Bruce Springsteen, 'Born To Run,' And The Lawsuit That Almost Ruined His Career
ENTERTAINMENT | May 18, 2023
Written by Jacob Shelton
source: getty images
With the 1975 album Born to Run, Bruce Springsteen looked like the new king of rock 'n roll -- "Thunder Road," "Tenth Avenue Freeze-Out" and the title track would become classic rock anthems -- but a lawsuit threatened deny him the throne.
Springsteen was hailed as the voice of a generation on the covers of Newsweek and Time magazines, but instead of capitalizing on his success and hitting the studio to record another album he put on a suit and went to court. He spent much of 1976 and 1977 -- important years in rock music that should have been important years for Bruce -- in a courtroom fighting for his professional life in a lawsuit against Laurel Canyon, Ltd., owned by his manager and publisher Mike Appel.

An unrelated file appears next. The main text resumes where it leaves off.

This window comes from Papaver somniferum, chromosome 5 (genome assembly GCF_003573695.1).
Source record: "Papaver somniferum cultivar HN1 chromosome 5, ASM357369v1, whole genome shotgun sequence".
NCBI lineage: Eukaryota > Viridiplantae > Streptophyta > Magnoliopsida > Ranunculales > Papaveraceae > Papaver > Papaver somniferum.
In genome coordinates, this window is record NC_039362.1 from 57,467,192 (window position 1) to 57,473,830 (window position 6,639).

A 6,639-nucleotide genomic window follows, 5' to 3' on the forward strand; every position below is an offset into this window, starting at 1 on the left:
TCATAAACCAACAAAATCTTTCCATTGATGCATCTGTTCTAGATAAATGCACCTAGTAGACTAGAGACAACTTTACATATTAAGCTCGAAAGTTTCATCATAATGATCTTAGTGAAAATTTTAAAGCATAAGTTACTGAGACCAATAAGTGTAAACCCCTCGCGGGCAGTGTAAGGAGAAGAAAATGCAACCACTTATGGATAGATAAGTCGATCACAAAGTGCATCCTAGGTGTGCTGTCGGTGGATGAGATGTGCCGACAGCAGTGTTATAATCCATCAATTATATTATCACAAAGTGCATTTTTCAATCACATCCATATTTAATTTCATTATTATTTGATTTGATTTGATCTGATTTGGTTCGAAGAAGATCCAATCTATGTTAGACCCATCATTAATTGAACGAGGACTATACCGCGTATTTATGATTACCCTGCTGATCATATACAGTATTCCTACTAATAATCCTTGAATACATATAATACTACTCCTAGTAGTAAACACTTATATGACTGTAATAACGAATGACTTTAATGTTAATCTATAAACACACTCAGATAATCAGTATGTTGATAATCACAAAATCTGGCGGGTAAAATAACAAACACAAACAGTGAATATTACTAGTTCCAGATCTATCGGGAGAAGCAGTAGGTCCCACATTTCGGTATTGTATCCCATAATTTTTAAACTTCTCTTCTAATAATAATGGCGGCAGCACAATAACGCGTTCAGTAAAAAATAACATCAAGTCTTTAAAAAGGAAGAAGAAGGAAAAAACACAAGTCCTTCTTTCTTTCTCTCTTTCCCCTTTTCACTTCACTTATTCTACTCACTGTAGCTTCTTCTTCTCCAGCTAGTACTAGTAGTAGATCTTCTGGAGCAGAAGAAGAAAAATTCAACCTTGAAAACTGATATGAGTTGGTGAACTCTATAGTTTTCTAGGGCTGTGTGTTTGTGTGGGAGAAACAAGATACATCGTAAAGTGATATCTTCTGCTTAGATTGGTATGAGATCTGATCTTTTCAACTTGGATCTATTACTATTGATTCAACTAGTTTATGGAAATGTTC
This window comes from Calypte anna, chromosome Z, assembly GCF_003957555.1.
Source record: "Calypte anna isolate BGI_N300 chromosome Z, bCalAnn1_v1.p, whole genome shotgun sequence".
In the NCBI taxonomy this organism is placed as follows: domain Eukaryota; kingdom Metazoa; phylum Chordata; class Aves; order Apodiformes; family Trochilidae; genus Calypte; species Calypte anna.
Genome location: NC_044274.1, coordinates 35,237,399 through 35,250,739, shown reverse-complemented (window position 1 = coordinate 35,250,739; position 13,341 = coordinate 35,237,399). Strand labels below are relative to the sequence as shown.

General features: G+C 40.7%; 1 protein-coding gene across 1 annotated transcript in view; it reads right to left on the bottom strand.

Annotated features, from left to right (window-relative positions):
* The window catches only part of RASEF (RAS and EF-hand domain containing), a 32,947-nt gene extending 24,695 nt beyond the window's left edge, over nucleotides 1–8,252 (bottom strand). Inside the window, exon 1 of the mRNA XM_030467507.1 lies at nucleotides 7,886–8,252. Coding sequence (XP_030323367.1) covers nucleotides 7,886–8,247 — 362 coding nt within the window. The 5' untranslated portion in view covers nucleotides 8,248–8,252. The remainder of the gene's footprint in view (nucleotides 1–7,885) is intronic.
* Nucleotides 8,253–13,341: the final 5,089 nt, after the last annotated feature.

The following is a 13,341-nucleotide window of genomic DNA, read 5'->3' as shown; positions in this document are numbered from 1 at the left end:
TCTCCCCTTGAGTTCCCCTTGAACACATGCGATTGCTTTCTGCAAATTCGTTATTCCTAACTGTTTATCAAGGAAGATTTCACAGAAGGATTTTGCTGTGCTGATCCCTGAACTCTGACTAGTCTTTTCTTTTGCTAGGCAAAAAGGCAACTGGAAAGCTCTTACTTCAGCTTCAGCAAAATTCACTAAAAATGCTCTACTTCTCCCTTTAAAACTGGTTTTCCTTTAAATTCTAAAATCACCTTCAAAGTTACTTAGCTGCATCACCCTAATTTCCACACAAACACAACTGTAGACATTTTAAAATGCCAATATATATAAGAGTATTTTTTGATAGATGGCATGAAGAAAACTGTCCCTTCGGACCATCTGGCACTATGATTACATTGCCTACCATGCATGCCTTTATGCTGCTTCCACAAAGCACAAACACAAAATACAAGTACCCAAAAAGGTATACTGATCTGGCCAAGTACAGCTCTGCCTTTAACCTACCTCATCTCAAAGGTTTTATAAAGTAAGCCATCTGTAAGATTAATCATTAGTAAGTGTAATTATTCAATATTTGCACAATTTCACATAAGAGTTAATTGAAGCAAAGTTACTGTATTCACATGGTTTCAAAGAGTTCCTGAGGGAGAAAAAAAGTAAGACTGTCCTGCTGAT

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Jacob Shelton is a Los Angeles based writer. For some reason this was the most difficult thing he’s written all day, and here’s the kicker – his girlfriend wrote the funny part of that last sentence. As for the rest of the bio? That’s pure Jacob, baby. He’s obsessed with the ways in which singular, transgressive acts have shaped the broader strokes of history, and he believes in alternate dimensions, which means that he’s great at a dinner party. When he’s not writing about culture, pop or otherwise, he’s adding to his found photograph collection and eavesdropping on strangers in public.